One year after “Reginae Mysterium” Slovakian ORKRIST are back and the said debut already had been to my liking, one year has passed, time enough for the band to develop, to weed out the weaknesses of the debut and further the strengths.
If you look at the lyrics, it becomes pretty clear that the quartet feels attracted to the texts of J.R.R. Tolkien, songs 3-9 even are put together as “The Middle-Earth Themes“, so pretty obvious, hehe. The band has shrunk by one member and who already had to fight with the keyboards of the debut, will also have his problems with “Grond”, as main song writer Crom also is the keyboarder of the band.
The past of the band I already had spotlighted in my other review, therefore I won’t waste any time with this and go right into the second album of this Slovakian band. The basic direction has not really changed, ORKRIST still are very symphonic and majestic and also bring in medieval influences. Vocally we again get the “Beauty and the Beast” vocals, while Crom’s vocals indeed do sound meaner than with most dual-vocalled Gothic Metal bands.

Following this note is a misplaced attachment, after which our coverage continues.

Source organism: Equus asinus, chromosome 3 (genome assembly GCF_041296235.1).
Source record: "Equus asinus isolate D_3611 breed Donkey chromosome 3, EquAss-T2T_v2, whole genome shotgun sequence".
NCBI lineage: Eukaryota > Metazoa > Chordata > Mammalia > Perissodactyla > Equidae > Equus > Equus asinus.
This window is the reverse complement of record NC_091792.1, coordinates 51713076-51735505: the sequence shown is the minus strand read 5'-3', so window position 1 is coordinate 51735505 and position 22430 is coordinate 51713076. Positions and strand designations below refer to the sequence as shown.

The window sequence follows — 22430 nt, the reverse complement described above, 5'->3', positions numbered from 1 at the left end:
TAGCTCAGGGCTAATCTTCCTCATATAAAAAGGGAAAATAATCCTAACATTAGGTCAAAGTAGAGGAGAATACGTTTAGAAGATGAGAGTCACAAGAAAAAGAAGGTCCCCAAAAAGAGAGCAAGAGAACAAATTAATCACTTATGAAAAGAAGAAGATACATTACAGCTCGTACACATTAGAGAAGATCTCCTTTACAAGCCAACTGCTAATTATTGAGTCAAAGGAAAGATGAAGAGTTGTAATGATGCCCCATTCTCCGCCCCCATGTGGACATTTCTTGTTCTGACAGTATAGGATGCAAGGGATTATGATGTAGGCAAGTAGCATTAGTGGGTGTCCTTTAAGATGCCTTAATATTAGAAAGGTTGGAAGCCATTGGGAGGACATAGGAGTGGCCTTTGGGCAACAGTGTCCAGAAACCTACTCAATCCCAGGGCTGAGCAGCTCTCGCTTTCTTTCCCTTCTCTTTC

The intro “For Lordaeron“ again has soundtrack qualities, “When The Autumn Comes” then mostly brings us the very good female vocals of Lydia, together with the Heavy Metal riffing including good leads and melodies of the first album, keyboards and flutes and only towards the end some more harshness, at times with a certain touch of early EDENBRIDGE in the keyboard arrangements, good start for sure.
Then comes the already mentioned Tolkien block, consisting of atmospheric keyboard instrumentals and full songs that are more than adequate: “Glamdring“, “Angmareddon“ and “Grond“ are very powerful, where especially the increased double bass comes into effect, while with “Dreams Of Life Beyond My Shire Beloved“ we get a truly outstanding track, which holds a great balance between atmospheric and heavy parts, very good melodies and vocal lines, strong, really strong! A curb that “Shadowlord” also hits into, also with a comparable quality.
So an evolution compared to “Reginae Mysterium” is obvious and even though not all that glitters is gold yet, they show a grown maturity in song writing and the production and visual side as well can more than convince, I also like the second part of the Slovakian saga and am already looking forward to part three. (Online May 4, 2004)